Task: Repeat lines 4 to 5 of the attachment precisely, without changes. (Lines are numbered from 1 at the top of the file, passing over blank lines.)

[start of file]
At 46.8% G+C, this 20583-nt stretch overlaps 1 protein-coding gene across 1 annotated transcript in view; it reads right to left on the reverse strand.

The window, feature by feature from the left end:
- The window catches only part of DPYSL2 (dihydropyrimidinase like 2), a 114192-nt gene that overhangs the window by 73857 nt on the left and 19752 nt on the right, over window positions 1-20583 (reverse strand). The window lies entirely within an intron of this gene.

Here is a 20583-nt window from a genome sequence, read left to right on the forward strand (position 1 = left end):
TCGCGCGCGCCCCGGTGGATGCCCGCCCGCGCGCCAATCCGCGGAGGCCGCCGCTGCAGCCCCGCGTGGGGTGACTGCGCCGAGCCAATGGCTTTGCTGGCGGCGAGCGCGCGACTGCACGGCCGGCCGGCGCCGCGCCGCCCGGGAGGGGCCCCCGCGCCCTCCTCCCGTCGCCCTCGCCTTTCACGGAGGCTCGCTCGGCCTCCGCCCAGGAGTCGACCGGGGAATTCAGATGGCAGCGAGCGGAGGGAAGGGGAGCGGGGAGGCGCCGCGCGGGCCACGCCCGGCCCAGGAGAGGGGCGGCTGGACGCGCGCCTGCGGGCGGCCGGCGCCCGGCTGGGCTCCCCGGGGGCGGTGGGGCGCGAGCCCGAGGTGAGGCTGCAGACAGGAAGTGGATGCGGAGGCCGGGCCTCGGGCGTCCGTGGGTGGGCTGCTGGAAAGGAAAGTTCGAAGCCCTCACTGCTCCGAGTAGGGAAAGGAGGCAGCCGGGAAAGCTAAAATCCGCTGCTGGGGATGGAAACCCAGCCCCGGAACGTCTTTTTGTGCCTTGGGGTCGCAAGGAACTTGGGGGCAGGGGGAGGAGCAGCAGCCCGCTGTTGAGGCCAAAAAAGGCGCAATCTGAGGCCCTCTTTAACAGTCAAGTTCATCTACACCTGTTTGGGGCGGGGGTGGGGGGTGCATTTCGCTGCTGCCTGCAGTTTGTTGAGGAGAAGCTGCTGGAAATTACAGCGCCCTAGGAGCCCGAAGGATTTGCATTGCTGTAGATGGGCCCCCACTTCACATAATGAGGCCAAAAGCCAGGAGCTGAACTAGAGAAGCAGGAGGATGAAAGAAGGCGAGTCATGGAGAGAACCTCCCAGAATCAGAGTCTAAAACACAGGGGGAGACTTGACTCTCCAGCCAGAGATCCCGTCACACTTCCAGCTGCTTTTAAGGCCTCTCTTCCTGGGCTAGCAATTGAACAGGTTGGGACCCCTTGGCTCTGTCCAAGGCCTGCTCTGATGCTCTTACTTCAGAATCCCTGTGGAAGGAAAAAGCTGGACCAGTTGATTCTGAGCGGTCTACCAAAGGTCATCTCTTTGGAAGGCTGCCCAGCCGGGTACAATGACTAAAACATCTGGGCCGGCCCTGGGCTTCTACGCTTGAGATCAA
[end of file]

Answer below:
Here is a 20583-nt window from a genome sequence, read left to right on the forward strand (position 1 = left end):
TCGCGCGCGCCCCGGTGGATGCCCGCCCGCGCGCCAATCCGCGGAGGCCGCCGCTGCAGCCCCGCGTGGGGTGACTGCGCCGAGCCAATGGCTTTGCTGGCGGCGAGCGCGCGACTGCACGGCCGGCCGGCGCCGCGCCGCCCGGGAGGGGCCCCCGCGCCCTCCTCCCGTCGCCCTCGCCTTTCACGGAGGCTCGCTCGGCCTCCGCCCAGGAGTCGACCGGGGAATTCAGATGGCAGCGAGCGGAGGGAAGGGGAGCGGGGAGGCGCCGCGCGGGCCACGCCCGGCCCAGGAGAGGGGCGGCTGGACGCGCGCCTGCGGGCGGCCGGCGCCCGGCTGGGCTCCCCGGGGGCGGTGGGGCGCGAGCCCGAGGTGAGGCTGCAGACAGGAAGTGGATGCGGAGGCCGGGCCTCGGGCGTCCGTGGGTGGGCTGCTGGAAAGGAAAGTTCGAAGCCCTCACTGCTCCGAGTAGGGAAAGGAGGCAGCCGGGAAAGCTAAAATCCGCTGCTGGGGATGGAAACCCAGCCCCGGAACGTCTTTTTGTGCCTTGGGGTCGCAAGGAACTTGGGGGCAGGGGGAGGAGCAGCAGCCCGCTGTTGAGGCCAAAAAAGGCGCAATCTGAGGCCCTCTTTAACAGTCAAGTTCATCTACACCTGTTTGGGGCGGGGGTGGGGGGTGCATTTCGCTGCTGCCTGCAGTTTGTTGAGGAGAAGCTGCTGGAAATTACAGCGCCCTAGGAGCCCGAAGGATTTGCATTGCTGTAGATGGGCCCCCACTTCACATAATGAGGCCAAAAGCCAGGAGCTGAACTAGAGAAGCAGGAGGATGAAAGAAGGCGAGTCATGGAGAGAACCTCCCAGAATCAGAGTCTAAAACACAGGGGGAGACTTGACTCTCCAGCCAGAGATCCCGTCACACTTCCAGCTGCTTTTAAGGCCTCTCTTCCTGGGCTAGCAATTGAACAGGTTGGGACCCCTTGGCTCTGTCCAAGGCCTGCTCTGATGCTCTTACTTCAGAATCCCTGTGGAAGGAAAAAGCTGGACCAGTTGATTCTGAGCGGTCTACCAAAGGTCATCTCTTTGGAAGGCTGCCCAGCCGGGTACAATGACTAAAACATCTGGGCCGGCCCTGGGCTTCTACGCTTGAGATCAA